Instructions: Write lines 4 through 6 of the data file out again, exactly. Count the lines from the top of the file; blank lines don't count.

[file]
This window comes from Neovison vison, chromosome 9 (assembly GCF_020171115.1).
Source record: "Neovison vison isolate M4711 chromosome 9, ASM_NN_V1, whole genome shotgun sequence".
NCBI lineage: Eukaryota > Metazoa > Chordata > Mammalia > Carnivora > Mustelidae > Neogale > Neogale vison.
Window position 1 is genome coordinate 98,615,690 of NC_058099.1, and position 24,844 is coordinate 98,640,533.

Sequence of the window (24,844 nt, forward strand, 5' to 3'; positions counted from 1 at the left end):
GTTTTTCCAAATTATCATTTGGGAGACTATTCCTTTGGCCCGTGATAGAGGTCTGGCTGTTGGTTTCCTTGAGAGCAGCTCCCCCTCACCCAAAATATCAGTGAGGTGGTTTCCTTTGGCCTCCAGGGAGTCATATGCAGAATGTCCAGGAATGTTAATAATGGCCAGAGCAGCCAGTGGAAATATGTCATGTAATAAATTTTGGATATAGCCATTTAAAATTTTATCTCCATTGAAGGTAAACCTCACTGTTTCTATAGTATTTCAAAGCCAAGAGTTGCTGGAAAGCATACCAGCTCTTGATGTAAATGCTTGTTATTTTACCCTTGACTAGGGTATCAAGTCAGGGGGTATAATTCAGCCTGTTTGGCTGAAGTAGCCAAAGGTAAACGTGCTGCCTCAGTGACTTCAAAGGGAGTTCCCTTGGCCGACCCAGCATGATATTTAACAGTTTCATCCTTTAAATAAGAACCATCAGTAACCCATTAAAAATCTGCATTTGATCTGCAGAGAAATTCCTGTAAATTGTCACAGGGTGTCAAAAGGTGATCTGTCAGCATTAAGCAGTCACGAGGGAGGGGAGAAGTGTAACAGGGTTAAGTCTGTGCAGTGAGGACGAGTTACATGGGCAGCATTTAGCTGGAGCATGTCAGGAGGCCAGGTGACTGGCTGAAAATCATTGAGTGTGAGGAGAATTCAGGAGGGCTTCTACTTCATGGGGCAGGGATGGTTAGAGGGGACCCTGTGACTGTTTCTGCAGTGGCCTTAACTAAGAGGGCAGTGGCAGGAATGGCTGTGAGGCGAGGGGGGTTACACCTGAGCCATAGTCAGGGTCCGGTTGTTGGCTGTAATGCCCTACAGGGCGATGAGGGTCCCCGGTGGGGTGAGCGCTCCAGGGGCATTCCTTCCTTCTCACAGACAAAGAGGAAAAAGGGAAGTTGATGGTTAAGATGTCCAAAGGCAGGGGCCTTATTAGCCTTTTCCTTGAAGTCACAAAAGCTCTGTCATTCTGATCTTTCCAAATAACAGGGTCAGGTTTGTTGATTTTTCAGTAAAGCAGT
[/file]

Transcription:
Window position 1 is genome coordinate 98,615,690 of NC_058099.1, and position 24,844 is coordinate 98,640,533.

Sequence of the window (24,844 nt, forward strand, 5' to 3'; positions counted from 1 at the left end):
GTTTTTCCAAATTATCATTTGGGAGACTATTCCTTTGGCCCGTGATAGAGGTCTGGCTGTTGGTTTCCTTGAGAGCAGCTCCCCCTCACCCAAAATATCAGTGAGGTGGTTTCCTTTGGCCTCCAGGGAGTCATATGCAGAATGTCCAGGAATGTTAATAATGGCCAGAGCAGCCAGTGGAAATATGTCATGTAATAAATTTTGGATATAGCCATTTAAAATTTTATCTCCATTGAAGGTAAACCTCACTGTTTCTATAGTATTTCAAAGCCAAGAGTTGCTGGAAAGCATACCAGCTCTTGATGTAAATGCTTGTTATTTTACCCTTGACTAGGGTATCAAGTCAGGGGGTATAATTCAGCCTGTTTGGCTGAAGTAGCCAAAGGTAAACGTGCTGCCTCAGTGACTTCAAAGGGAGTTCCCTTGGCCGACCCAGCATGATATTTAACAGTTTCATCCTTTAAATAAGAACCATCAGTAACCCATTAAAAATCTGCATTTGATCTGCAGAGAAATTCCTGTAAATTGTCACAGGGTGTCAAAAGGTGATCTGTCAGCATTAAGCAGTCACGAGGGAGGGGAGAAGTGTAACAGGGTTAAGTCTGTGCAGTGAGGACGAGTTACATGGGCAGCATTTAGCTGGAGCATGTCAGGAGGCCAGGTGACTGGCTGAAAATCATTGAGTGTGAGGAGAATTCAGGAGGGCTTCTACTTCATGGGGCAGGGATGGTTAGAGGGGACCCTGTGACTGTTTCTGCAGTGGCCTTAACTAAGAGGGCAGTGGCAGGAATGGCTGTGAGGCGAGGGGGGTTACACCTGAGCCATAGTCAGGGTCCGGTTGTTGGCTGTAATGCCCTACAGGGCGATGAGGGTCCCCGGTGGGGTGAGCGCTCCAGGGGCATTCCTTCCTTCTCACAGACAAAGAGGAAAAAGGGAAGTTGATGGTTAAGATGTCCAAAGGCAGGGGCCTTATTAGCCTTTTCCTTGAAGTCACAAAAGCTCTGTCATTCTGATCTTTCCAAATAACAGGGTCAGGTTTGTTGATTTTTCAGTAAAGCAGT